The study reveals that, without minority inclusion, Ohio’s work to position itself as a high-tech economy will be hampered and inequality will get worse (photo of Johnathan M. Holifield III courtesy of NorTech).
By RICH WEISS
Johnathan Holifield may no longer be taking hand-offs for the Cincinnati Bengals but this retired NFL running back brings that same focus and passion to a different goal line: the inclusion of Blacks and Hispanics in Northeast Ohio’s new economy.
NorTech, Northeast Ohio’s tech-based economic development organization, appointed Holifield as the first-ever vice president of ‘Inclusive Competitiveness’ in the country. Those who know Holifield for his accomplishments on the football field might be surprised to learn he has spent over 20 years cultivating collaborations between universities, nonprofits, governments, civic organizations and businesses to gain broad-based support and investment for cutting-edge economic development policy and community initiatives.
Holifield most recently co-founded The America21 Project to connect both African and Latino Americans to emerging regional innovation clusters and ecosystems. This veteran of the Cleveland Urban League, Buffalo Olmsted Parks Conservancy, Cincinnati Chamber of Commerce, and founding director of CincyTech has been concerned about Ohio’s pipeline of Black and Latino workers for what seems a tidal wave of knowledge-based economy jobs coming to Ohio.
And his concerns have been justified by a new study, “The Fusion of Inclusion,” released by PolicyBridge almost simultaneously with Holifield’s promotion. The study by PolicyBridge, a regional think tank focusing on minority public policy, goes beyond noting how few Ohio Blacks and Latinos are connected to today’s innovation economy. The study reveals that, without minority inclusion, Ohio’s work to position itself as a high-tech economy will be hampered and inequality will get worse.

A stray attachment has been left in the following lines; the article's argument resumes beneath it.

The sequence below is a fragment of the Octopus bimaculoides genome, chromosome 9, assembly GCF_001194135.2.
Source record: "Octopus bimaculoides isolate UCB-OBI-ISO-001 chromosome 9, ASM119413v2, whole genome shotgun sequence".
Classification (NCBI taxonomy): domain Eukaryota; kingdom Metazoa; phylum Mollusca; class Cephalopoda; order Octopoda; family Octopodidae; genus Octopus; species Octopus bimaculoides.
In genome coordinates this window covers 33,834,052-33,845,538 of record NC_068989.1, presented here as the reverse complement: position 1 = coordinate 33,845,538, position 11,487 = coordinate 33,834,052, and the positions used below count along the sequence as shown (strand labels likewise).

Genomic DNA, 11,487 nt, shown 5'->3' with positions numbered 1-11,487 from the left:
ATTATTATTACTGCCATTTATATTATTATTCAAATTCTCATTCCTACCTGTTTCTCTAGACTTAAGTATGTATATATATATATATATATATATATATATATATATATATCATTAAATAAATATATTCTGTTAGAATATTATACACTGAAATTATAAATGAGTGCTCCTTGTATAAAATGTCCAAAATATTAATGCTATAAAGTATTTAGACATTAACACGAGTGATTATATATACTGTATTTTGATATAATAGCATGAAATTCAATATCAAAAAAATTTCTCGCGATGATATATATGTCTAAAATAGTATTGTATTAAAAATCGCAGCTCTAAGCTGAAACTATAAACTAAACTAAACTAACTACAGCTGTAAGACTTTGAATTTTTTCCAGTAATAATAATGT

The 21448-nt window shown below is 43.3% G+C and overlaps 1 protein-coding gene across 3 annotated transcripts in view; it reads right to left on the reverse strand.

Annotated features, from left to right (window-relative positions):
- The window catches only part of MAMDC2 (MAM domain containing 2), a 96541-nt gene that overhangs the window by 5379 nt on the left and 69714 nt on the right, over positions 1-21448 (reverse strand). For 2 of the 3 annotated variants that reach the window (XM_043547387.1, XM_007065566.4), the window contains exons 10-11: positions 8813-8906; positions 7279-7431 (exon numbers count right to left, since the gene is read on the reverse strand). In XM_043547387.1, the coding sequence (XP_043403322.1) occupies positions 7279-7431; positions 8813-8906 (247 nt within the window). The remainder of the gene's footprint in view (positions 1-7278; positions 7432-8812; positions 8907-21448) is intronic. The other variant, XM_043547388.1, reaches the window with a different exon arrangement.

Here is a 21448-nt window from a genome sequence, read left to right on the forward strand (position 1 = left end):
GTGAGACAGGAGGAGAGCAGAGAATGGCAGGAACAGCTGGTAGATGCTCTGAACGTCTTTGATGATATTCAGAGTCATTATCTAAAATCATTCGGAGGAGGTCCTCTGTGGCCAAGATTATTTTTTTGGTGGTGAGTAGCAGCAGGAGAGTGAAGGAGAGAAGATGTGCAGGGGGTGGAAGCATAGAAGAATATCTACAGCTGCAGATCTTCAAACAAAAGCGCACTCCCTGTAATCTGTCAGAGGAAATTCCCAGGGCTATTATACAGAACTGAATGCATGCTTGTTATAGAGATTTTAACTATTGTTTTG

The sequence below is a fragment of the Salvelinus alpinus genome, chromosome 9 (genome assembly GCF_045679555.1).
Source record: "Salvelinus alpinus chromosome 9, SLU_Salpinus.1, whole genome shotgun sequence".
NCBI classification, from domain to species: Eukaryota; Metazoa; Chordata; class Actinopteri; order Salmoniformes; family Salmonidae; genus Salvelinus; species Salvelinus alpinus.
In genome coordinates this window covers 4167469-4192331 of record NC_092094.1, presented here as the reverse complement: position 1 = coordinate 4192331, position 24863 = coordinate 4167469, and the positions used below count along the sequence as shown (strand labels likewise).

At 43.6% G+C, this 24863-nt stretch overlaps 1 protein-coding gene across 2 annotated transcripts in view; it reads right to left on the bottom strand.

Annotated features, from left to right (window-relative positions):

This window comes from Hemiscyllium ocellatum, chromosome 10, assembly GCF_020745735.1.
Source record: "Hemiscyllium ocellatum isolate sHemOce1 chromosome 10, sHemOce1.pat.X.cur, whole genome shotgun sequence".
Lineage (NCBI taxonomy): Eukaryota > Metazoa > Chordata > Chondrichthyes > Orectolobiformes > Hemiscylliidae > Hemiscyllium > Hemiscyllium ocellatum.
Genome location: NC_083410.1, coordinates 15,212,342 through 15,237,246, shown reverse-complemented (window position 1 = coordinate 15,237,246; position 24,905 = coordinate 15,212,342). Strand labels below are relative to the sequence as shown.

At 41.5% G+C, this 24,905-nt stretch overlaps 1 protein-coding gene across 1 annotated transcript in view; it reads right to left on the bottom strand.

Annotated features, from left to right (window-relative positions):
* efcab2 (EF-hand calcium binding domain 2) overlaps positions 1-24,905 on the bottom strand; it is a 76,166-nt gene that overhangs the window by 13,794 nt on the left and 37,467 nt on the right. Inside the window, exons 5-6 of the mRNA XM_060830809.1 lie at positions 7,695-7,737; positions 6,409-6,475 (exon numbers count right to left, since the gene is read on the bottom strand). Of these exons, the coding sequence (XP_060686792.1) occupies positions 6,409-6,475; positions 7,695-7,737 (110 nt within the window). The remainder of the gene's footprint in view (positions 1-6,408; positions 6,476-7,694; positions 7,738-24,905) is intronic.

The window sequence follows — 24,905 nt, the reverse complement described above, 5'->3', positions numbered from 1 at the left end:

In an exclusive interview, Holifield turned his attention to the media, saying, “We have discovered that the minority press, particularly the Black press has not taken up this exploration and can not describe the kinds of innovation and transformation that is taking place here.” He went on to say, “We need journalists that can help our readers connect to these opportunities — it is imperative.”
“Journalists can help diagnose the problems facing our communities in the next economy,” Holifield continued. “For example, the Call & Post Student Journalist Program can be a wonderful tool for building the 21st century competitiveness narrative among our student population,” said Holifield, referring to the 21st Century Workforce page and Student Journalist Program debuted by the Call & Post in 2011. According to Holifield, “These student journalists can help identify and explain the most important tools of the new economy.” “These are messages we want to reach Call & Post audiences,” added Kelly South, senior director of Communications for NorTech.
Check upcoming issues of the Call & Post for more in-depth reporting on the local entrepreneurs, investors, and educators pushing not only for global competitiveness for our state but inclusive competitiveness.